I attended a panel discussion by four Master Gardeners this week and listened to their take on the fall tuck in.
It’s so primal – the urge to tuck in one’s garden beds under a leafy blanket as winter looms. I see a lot of similarity between the down comforter I curl up under and the blanket of leaves I spread over the ground.
Every gardener has his or her own mulch madness.
Linda Brazil, garden writer and blogger (check her blog Each Little World ) does some fall mulching with her own leaves and also with leaf mulch she gets from Olbrich Botanical Gardens . When she wants to store some for spring, she uses Husky Contractor Clean Up Bags. They cost a little more but can be reused many seasons. “Make sure the leaves go in dry,” she said.
Lisa Johnson, Dane county UW Extension Horticulture Educator (and my Master Gardener Volunteer teacher – thank you, Lisa!) says she beds everything in with leaf for the winter, then rakes it up and composts it in the spring.
Ann Munson, a seasoned Dane County Master Gardener, says her favorite fall soil enricher is the muck she cleans out of the bottom of her fish pond each year at this time.
Tibi Light, garden designer, said that this year she is really getting a strong urge to bed everything in deep. Her own yard is too small to provide all the leaf she needs, “So I go along city streets and collect bags of leaves from the curb,” she said.” She is looking for maple leaves. “Maple leaves are high in sugar,” she added. “They are like worm candy.”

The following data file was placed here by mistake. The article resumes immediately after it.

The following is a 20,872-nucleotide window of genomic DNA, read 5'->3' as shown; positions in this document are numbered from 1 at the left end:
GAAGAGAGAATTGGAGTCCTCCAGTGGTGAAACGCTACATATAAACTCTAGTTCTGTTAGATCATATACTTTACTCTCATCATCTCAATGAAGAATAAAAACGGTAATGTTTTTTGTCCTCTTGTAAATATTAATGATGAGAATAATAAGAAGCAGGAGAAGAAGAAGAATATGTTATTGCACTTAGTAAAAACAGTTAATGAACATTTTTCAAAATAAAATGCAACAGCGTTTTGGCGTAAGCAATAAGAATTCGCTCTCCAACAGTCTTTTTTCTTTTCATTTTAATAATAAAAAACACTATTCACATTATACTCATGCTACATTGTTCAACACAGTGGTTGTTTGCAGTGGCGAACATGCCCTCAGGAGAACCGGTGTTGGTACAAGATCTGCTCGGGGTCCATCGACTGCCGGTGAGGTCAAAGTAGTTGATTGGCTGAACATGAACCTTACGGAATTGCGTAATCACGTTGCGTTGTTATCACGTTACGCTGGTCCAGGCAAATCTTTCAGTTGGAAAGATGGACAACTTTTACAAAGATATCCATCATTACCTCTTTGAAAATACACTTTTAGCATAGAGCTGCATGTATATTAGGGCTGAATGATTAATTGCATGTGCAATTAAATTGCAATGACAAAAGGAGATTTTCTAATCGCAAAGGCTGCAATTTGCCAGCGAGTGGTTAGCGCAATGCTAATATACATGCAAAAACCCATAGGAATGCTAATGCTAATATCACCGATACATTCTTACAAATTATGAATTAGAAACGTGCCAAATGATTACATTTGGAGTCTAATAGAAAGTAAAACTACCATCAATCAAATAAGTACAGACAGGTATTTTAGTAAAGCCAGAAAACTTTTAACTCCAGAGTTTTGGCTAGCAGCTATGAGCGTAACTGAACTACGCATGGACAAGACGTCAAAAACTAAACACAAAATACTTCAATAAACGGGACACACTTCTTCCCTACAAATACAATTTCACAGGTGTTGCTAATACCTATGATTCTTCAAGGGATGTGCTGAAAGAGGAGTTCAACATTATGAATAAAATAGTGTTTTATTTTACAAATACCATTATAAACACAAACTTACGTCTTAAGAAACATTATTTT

Maple leaves are also high in calcium and potassium, and break down easily. Oak leaves are beneficial to acid-loving plants, even though the composting process neutralizes the acidic nature, according to Ron Calhoun Michigan State University turf expert.
Conifer needles are another great mulch for acid-loving plants, such as rhododendrons, blueberries and strawberries. It is best to avoid cedar leaves; they have been shown to prevent the germination and growth of plants around them. And watch out for black walnut leaves. Black walnut is toxic to many other plants. Check out the details here.
It has always amazed me to see people bag their beautiful, valuable leaves and throw them away.
When I lived on a quarter acre that was 100 percent deeply shaded by oak canopy, I couldn’t really grow much of a garden, but I came to view the fall leaves as my harvest. I loved raking them up, listening to their whispery rattle, breathing in their earthy richness. Knowing they would be going back into the soil and giving it that fiber and microbial punch up that is the signature of good soil.
Doug and I rake up our leaves onto a big plastic tarp, haul them all to the back yard where we have our leaf shredder, Ollie. Ollie chews them up and spits them out as tiny bits. Then we spread it out like a lovely blanket. Any left over becomes the beginning of the winter compost pile.
Trees and shrubs thrive under a layer 3 to 6 inches deep. Annual flower beds benefit from a 2- to 3-inch blanket. In the veggie garden, a thick layer of mulch between rows, improves the soil, keeps down weeds and keeps mud off your shoes when it is wet out.
I again live under a pretty full canopy of oak branches, and get a good harvest of leaf for which I am very grateful. I love to shred those tough, brown leaves – each as different from each other as snow flakes are – into the springy, earthy substance that makes such a wonderful quilt for the winter, and then fresh, fibrous soil enhancer in the spring.